Science Fair Project Encyclopedia
– % of Spain
| Ranked 16th|
5 045 km²
– Total (2003)
– % of Spain
| Ranked 17th|
|Statute of Autonomy||June 9, 1982|
– Congress seats
– Senate seats
|President||Pedro Sanz Alonso (PP)|
|Gobierno de La Rioja|
It is bordered by the Basque Country (province of Álava), Navarre, Aragon (province of Zaragoza), and Castile and León (provinces of Soria and Burgos). The Río Ebro flows through this region, as does the Río Oja , for which it is known.
The territory of La Rioja (the name appeared in a charter of 1099) was formerly known as the province of Logroño for the fortified site around which it developed. The 12th-century church Iglesia de Santa Maria de Palacio recalls its original as a chapel of the administrative palace. Logroño was a borderland disputed between the kings of Navarre and the kings of Castile starting in the 10th century; the region was awarded to Castile in a judgement by Henry I of England and annexed in 1173 (1177?). Its importance was that here the pilgrimage route to Santiago de Compostela, the Camino de Santiago, crossed the River Ebro on the stone bridge, the Puente de Piedra.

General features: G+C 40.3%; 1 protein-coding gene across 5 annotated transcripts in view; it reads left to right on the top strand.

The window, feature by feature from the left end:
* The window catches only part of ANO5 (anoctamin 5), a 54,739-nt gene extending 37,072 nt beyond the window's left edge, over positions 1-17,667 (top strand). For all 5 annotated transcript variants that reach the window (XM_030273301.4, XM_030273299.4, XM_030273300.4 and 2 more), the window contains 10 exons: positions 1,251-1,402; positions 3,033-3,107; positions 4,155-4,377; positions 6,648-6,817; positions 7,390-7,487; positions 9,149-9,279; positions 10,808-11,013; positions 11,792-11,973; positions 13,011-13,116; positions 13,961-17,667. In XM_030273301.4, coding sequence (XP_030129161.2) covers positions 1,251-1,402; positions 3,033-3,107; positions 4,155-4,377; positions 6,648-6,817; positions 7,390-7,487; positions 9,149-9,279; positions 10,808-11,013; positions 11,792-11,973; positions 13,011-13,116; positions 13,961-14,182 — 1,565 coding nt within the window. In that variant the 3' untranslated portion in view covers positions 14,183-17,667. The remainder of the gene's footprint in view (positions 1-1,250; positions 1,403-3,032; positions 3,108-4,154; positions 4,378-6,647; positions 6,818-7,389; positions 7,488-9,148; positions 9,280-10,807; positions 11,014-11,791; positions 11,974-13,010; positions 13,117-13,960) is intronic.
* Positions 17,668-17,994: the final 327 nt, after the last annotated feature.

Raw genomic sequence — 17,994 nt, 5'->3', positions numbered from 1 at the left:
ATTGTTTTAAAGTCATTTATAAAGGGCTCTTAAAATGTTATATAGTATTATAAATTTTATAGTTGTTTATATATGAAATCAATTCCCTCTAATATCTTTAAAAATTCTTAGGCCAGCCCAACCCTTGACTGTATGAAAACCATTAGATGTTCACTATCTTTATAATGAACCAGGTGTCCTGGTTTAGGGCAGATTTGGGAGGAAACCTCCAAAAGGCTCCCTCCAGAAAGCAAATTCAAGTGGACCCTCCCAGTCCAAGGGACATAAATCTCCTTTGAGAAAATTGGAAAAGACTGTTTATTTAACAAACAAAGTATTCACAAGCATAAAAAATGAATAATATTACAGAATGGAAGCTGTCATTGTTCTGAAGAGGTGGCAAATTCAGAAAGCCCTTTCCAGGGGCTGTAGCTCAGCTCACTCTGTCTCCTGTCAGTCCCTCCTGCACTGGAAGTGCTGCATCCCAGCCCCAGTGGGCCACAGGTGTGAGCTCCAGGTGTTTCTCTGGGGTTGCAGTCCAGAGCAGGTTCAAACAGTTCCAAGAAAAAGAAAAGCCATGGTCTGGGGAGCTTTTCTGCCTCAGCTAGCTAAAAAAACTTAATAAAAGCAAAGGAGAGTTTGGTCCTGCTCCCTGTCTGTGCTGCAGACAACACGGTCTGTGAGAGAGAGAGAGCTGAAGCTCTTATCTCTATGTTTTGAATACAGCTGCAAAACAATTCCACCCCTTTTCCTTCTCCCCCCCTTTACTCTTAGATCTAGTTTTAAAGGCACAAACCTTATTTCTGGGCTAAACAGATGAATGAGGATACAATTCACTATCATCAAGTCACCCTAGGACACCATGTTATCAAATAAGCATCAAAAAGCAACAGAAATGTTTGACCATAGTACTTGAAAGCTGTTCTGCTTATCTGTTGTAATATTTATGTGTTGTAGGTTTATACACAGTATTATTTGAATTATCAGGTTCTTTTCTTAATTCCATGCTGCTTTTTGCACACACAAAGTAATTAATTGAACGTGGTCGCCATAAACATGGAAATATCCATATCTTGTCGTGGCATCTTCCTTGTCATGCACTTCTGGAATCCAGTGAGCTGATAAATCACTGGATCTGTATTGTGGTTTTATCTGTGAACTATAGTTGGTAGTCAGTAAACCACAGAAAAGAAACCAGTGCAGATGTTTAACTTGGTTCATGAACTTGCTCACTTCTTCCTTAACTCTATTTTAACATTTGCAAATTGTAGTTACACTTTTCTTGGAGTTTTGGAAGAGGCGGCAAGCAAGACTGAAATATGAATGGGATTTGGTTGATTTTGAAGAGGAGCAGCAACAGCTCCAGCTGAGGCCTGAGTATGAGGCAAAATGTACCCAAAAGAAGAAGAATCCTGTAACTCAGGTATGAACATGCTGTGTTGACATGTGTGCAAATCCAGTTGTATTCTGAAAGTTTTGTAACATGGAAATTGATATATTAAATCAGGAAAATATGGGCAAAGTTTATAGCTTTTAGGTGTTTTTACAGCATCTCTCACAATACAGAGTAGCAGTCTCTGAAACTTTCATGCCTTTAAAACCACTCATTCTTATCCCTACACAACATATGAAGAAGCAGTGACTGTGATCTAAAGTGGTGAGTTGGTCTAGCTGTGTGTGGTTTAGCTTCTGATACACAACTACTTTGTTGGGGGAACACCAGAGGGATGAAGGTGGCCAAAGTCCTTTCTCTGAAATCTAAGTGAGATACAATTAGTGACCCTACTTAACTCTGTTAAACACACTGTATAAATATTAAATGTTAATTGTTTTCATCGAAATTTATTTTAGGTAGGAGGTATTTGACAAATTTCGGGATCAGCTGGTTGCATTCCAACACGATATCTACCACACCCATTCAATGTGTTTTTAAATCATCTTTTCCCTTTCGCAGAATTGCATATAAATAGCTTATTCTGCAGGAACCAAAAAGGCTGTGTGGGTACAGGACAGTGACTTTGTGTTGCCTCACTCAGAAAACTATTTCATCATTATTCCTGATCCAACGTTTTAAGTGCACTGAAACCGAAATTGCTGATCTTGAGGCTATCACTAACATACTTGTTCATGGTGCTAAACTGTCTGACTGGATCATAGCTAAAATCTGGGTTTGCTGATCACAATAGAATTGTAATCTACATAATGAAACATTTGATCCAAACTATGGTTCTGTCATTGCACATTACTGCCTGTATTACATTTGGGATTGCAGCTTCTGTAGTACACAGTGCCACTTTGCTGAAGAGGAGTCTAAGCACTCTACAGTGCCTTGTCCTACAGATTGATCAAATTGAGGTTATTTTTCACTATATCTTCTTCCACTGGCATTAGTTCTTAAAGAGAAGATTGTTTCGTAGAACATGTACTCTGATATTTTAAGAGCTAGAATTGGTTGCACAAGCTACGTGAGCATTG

La Rioja was taken by Napoleonic forces in the Peninsular War and remained solidly in French hands until 1814. The Constitutional Cortés declared La Rioja an independent province at the time of the Liberal Constitution of 1812, and in January 1822 the province of Logroño was created by royal decree, taking in the whole of the historical geography of La Rioja. However, Ferdinand VII soon annulled these decisions split up the territory amongst the surrounding provinces.
It was made into an autonomous community during the reorganization following the democratic transition following the death of Franco, owing to its economic distinction from the surrounding regions. It is the second-smallest autonomous community in Spain and has the smallest population; fully half of its 174 municipalities have populations under 200. Nearly half of its citizens live in the capital.
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